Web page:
04 QBasic Tutorial Procedures

SECTION 5 – DESIGNING APPLICATIONS (Linear V Modular)

Learning Objectives

At the end of this tutorial  you will know about:

  • How to use functions and procedures

It is not practical in real world terms to set up an application in one long list of code. Many early programming languages were purely linear, meaning that they started from one point on a list of code, and ended at another point. However, linear programming is not practical in a team environment. If one person could write one aspect of code, and another write another part of the program, things would be much more organized. QBasic contains the capability to meet these needs, called modular programming. You can break a program into different “modules” which are separate from the main program and yet can be accessed by any part of it. I highly recommend the use of separate modules in programming applications, although it is not a simple task to learn.

 Procedures & Functions

These separate modules are also known as procedures in the QBasic environment. There are two types of procedures: subs and functions. Subs merely execute a task and return to the main program, which functions execute a task and return a value to the main program. An example of a sub might be a procedure which displays a title screen on the screen, while a function may be a procedure that returns a degree in degrees given a number in radians. Function procedures are also used in Calculus, so you Calculus people should already be familiar with functions.

Arguments

Procedures can accept arguments in what is called an argument list. Each argument in the argument list has a defined type, and an object of that type must be passed to the procedure when it is called. For example, the CHR$ QBasic function accepts a numeric argument. The function itself converts this numeric argument into a string representation of the ASCII value of the number passed, and returns this one character string.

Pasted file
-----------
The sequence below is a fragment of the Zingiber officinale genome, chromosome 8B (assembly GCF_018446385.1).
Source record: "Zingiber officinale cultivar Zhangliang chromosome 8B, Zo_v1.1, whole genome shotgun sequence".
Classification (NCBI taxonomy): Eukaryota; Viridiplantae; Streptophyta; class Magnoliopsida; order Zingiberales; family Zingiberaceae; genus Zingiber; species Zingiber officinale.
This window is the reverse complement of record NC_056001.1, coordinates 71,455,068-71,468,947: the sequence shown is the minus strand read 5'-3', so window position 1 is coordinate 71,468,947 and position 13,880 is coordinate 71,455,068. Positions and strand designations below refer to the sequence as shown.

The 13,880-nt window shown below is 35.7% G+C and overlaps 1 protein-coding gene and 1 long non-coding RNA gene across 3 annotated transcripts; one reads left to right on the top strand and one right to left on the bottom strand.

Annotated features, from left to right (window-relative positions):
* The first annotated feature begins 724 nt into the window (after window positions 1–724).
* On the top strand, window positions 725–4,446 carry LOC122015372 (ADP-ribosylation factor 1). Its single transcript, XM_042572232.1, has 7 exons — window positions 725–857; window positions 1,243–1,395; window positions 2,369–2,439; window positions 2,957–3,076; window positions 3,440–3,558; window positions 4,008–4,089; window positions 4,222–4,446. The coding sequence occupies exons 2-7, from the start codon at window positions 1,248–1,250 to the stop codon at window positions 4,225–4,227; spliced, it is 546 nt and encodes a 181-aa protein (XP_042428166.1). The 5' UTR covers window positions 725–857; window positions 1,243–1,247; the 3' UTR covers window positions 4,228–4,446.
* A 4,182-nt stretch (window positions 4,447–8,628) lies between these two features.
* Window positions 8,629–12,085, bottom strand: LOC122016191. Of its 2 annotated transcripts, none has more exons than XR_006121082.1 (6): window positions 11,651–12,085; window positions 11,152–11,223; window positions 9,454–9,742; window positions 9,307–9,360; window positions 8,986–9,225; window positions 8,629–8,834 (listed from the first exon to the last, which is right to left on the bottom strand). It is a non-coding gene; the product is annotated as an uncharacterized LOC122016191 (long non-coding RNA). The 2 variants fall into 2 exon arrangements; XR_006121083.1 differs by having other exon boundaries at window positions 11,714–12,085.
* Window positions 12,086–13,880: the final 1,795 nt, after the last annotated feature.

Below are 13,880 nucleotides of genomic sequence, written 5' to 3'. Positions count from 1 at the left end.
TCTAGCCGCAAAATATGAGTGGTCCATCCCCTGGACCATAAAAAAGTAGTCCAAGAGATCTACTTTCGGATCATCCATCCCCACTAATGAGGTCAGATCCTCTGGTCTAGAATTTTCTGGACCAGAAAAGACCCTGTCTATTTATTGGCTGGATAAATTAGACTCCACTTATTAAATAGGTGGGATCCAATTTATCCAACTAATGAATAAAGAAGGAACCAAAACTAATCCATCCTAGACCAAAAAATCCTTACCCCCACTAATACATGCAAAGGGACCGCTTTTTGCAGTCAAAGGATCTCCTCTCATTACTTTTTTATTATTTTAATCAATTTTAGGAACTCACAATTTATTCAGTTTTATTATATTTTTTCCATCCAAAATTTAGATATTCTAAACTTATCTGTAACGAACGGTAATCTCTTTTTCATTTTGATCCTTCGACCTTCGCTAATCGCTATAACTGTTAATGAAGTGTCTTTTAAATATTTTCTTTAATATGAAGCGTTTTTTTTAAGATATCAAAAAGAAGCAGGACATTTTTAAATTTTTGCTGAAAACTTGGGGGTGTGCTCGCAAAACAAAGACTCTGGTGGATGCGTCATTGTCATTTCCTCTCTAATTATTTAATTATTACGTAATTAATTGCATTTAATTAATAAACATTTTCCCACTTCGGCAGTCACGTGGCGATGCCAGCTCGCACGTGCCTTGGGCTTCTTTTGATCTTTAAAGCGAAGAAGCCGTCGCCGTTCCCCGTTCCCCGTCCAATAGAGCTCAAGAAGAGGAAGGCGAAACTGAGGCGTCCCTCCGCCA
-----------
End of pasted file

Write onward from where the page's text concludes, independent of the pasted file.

Procedures

Procedures in QBasic are given their own screen. When you enter the QBasic IDE, you are in the main procedure which can access all the others. Other procedures are created by typing the type of procedure (SUB or FUNCTION), the procedure name, followed by the complete argument list. You can view your procedures through the VIEW menu. Here is an example of a sub procedure which performs some operations for a program that will be using graphics, random numbers, and a logical plane.

 

SUB initProgram()

RANDOMIZE TIMER

SCREEN 12

WINDOW (0,0)-(100,100)

COLOR 15

END SUB

 

The only thing you need to type is SUB initProgram (), and the screen will be switched to that procedure. The END SUB is placed there for you, so the only thing you need to type then is the code within the sub. Try typing this out on your own to see how this works. This procedure is called by simply typing initProgram in the main procedure. An alternative method is CALL initProcedure (). Right here the parentheses are optional, but if you were to pass arguments to the procedure, parentheses would be required with the CALL statement. Now lets try passing an argument to a procedure. We will pass two arguments to a procedure called centre which are a string containing the text to be centreed, and the horizontal location on the screen at which you wish to centre it.

 

SUB centre( strText, sngHLointC )

LOCATE sngHLointC, 41 – (LEN(strText) / 2)

PRINT strText

END SUB

 

The first line after the sub declaration positions the starting point of the text at the horizontal location we passed at the second argument and vertical coordinate. The vertical coordinate is calculated by subtracting one half the screen’s width in characters (41) and half the LENgth of the text we passed as the first argument. We would call centre from the main procedure like this:

centre “Programmed by QP7”, 12

Or like this

CALL centre (“Programmed by QP7”, 12)

The Concrete Calculator